Monday, May 20, 2024

Unilever & the Corporate Hijacking of the UN

• The EU is demanding a timeline on Sri Lanka’s rather mild ‘import ban’. How quaint they even ask such questions! May we ask how long they will oppose the modern industrialization of Sri Lanka?

     All these demands are prelude to the snow job in Geneva. Indeed, Sri Lanka’s daring response to this warfare should be an unveiling of a 5, 10 and 50-year industrial plan… for renaissance.

     Check out these hilarious claims by this EU Ambassador to SL this week, saying they’re not a major military superpower but a ‘lifestyle superpower’ who know how to live well!: “And we live very well for many reasons.” What are those ‘many reasons’? Genocide, chattel slavery, imperialism?

• These attacks on SL are not new! They are part of a long multipronged war, sometimes cold (UN resolutions, economic demands), sometimes hot (terror attacks). These tactics involve private fund managers, intrusive envoys, ‘human rights’ pitbulls and ‘development’ studies stormtroopers.  Sri Lanka must respond with a holistic political, economic & military strategy bolstered by a cultural revolution (see ee Focus, Semiconductors).

     Then there are the shows of ‘generosity’: Canada this week promised ‘One million DOLLARS’ (their emphasis) to fund school food programs. This imperialist tactic uses ‘aid’ and ‘philanthropy’ to pre-empt local agricultural and industrial initiatives by the state itself… So they can keep portraying us as beggars who cannot feed our own children! Who will all these dollars buy?

• Open corporate domination of the UN agenda traces to the ‘Global Compact’ proposed by UN Secretary General Kofi Annan in Davos, Switzerland, in January 1999.

     Annan’s father was a Unilever ‘executive’, chairman of Ghana International Bank, and governor of Ashanti Province. The origins of Unilever and the Annans may be traced to the coastal Fante people who once aided the English Merchant Companies waging wars against the Ashanti, to grab the ‘Gold Coast’.

     The English African Company of Merchants, set up in 1750 under The African Company Act, arose out of the Royal African Co set up in 1660 by City of London merchants and the Stuart monarchy to wage war on West Africa. The RAC shipped more African slaves to the Americas than any other institution in the history of the Atlantic slave trade.

• It is no surprise that Unilever, with origins in slavery & the plantation system, is one of the key actors behind the attempt to further undermine the independence of Sri Lanka. They also aim to destroy the UN by weaponizing it against the nations of the world.

     The UN started off as a primarily white supremacist organization. Multinational corporations, and the countries representing their interests, keep undermining the long-overdue democratization of the UN. Despite claims to democracy, they do not wish representatives of the majority of the peoples of the world determining policy. Instead they want to continue the domination of the UN by a capitalist white minority. The lament about the corruption of elected ’politicians’ is a key component of that campaign. Eradicating Unilever’s unelected exploitation is not on the agenda.

     No surprise then that Unilever’s origins trace to chattel slavery, one of greatest crimes against the people of the world. And even less of a surprise that Unilever controls the ‘mass’ media in this country, especially through their PR and advertising agencies.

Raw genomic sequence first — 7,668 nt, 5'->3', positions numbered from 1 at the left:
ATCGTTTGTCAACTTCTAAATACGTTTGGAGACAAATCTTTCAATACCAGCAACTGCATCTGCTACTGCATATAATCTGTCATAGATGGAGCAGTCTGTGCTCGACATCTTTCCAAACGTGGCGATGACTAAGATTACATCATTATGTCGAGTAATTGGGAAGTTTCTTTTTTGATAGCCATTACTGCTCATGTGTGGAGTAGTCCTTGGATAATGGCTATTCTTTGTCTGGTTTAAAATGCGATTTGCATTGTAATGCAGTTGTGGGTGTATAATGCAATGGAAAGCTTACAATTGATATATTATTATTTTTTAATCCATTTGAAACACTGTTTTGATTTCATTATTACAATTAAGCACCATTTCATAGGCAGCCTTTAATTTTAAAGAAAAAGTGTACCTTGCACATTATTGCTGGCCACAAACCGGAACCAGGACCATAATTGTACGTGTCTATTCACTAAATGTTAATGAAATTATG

Most important of all: Unilever controls SL’s home market, continuing the domination of the colonial import-export plantation oligarchy. The rural home market, in particular, is vital to modern industrialization.

• No UN Human Rights Inquiries into Corporations – In 1992, under pressure from the US, the UN abolished the UN Center on Transnational Corporations (UNCTC) originally set up in 1975 for countries to effectively challenge investments by large corporations. The UN reduced it to a unit of their Conference on Trade and Development (UNCTAD), to instead promote corporate penetration.

     The US government continued to refuse to pay the billions it owed the UN. The UN in June 1999 then said it was impelled to secretly plan and launch public collaboration with multinational corporations, through the United Nations Development Programme (UNDP), one of its most important UN agencies,.

     This UNDP plan was publicly greenwashed as the Global Sustainable Development Facility (GSDF)–2B2M: 2 Billion People to the Market by 2020 (no Wiki reference to this outfit!). Kadayta geniyanna, thamai!

     11 huge corporations paid US$50,000 each to be listed as GSDF sponsors. In turn, the UNDP whitewashed these MNCs, who got unprecedented access to its country offices, high-level governmental contacts and brand reputation. Slowly infiltrating other UN agencies, by and large staffed by whites and a few off-whites.

• They disabled the UN International Labor Organization’s review & complaints procedure, linked to the Tripartite Declaration of Principles Concerning Multinational Enterprises and Social Policy Instruments, adopted in 1977. Citing the need ‘to respond to new economic realities’, the UN Subcommission on the Promotion & Protection of Human Rights, of the Norms on the Responsibilities of TNCs & other Business Enterprises with Regard to Human Rights, was undermined by the UN Secretary-General’s Special Representative on Business and Human Rights. He pronounced in 2006, the ‘norms’ were ‘a distraction’ and that institutional reform should pursue ‘principled pragmatism’. So what about such pragmatism for nation states who constitute the UN?

This is just the preview of this week’s edition of E-Con E-News. Check out the full post @


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